Data Types in the Kernel

Use of Standard C Types

  • Standard C data types aren’t the same size on all architectures
    • Raises portability issues
    • e.g long:
      • x86: sizeof(long) == 4
      • x86_64: sizeof(long) == 8
  • Example: in misc-progs
    • Program shows different data types and their sizes
  • Unused by linux: {u,}intptr_t

Assigning an Explicit Size to Data Items

  • Sometimes kernel code requires data items of a specific type
    • u8, u16, u32, u64
    • Corresponding signed types exist but rarely used
  • Double underscore used in user space
    • __u8, __u32, …
  • Compare to stdint.h in userspace

Interface-Specific types

  • Most of the commonly used data types in the kernel have their own typedef statements. Prevents portability problems
    • pid_t instead of int
  • typedef defined types now less fashionable
    • devs would rather see the real type information
    • Hence things like: struct task_struct
    • Ambiguity: How to printf *_t types?

Other Portability Issues : Time Intervals

  • Don’t assume that there are 1000 jiffies per second
    • This is true for i386 platform
  • Instead the time using HZ
  • For example to check a against a time out of half a second :
    • HZ / 2

Other portability Issues : Page Size

  • Memory page is PAGE_SIZE bytes and not necessarily 4 KB
  • Don’t hard code the value, might diff size depending on platform
  • To (portably) get a 16 KB page for temporary data :
#include <asm/page.h>
int order = get_order(16\*1024); 
buf = get_free_pages(GFP_KERNEL, order);

other Portability Issues : Byte Order

  • Don’t make assumptions about byte ordering
    • Some are little-endian and others big-endian
    • Most PCs store multibyte values low-byte first and other platforms do this the other way around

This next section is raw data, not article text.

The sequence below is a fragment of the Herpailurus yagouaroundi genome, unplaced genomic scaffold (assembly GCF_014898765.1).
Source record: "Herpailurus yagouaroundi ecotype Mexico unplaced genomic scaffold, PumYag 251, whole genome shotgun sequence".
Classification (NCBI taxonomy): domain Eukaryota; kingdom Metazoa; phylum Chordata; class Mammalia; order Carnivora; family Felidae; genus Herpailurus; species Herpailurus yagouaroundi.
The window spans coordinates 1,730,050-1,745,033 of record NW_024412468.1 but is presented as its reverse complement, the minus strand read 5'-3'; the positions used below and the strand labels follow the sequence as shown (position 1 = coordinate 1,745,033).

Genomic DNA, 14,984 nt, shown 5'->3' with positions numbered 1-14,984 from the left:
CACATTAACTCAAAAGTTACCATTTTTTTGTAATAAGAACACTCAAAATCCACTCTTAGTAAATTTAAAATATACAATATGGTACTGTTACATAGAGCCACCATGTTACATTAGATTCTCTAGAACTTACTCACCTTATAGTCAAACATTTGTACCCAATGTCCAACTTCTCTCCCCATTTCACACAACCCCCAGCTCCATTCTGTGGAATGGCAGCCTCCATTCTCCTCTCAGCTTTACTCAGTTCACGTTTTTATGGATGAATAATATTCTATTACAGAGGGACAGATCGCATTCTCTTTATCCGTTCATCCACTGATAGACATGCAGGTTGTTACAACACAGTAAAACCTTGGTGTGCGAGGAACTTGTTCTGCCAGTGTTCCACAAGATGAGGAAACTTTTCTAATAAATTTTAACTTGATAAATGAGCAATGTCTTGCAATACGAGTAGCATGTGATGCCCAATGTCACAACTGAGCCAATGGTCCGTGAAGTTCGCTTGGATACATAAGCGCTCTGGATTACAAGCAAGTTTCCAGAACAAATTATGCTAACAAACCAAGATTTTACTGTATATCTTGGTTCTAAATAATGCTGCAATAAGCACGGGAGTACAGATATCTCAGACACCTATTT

• u32 cpu_to_le32(u32) and u32 le32_to_cpu(u32)
    • Above macros do conversions between little-endian and big-endian depending on the processor

Other Portability Issues : Data Alignment

  • Support for unaligned data access varies by platform
  • Use: {get,put}_unaligned()
  • Better to align your data
    • FYI: Compiler may rearrange and add padding

Pointers and Error Values

  • Returning a NULL pointer when a function fails doesn’t communicate what the problem is
  • Return an error code
  • Error code is encoded in a pointer
    • void *ERR_PTR(long error)
    • Use IS_ERROR to check if returned pointer is error code
      • long IS_ERR(const void *ptr);
  • long PTR_ERR(const void *ptr);
    • Extract actual error code

Linked Lists

  • Kernel developers developed standard circular doubly linked list to prevent duplication of code
  • struct list_head is used to maintain a list of data structures
    • Standard circular doubly linked list
    • Used to initialize list head prior to use
struct list_head todo_list; 

Linked Lists

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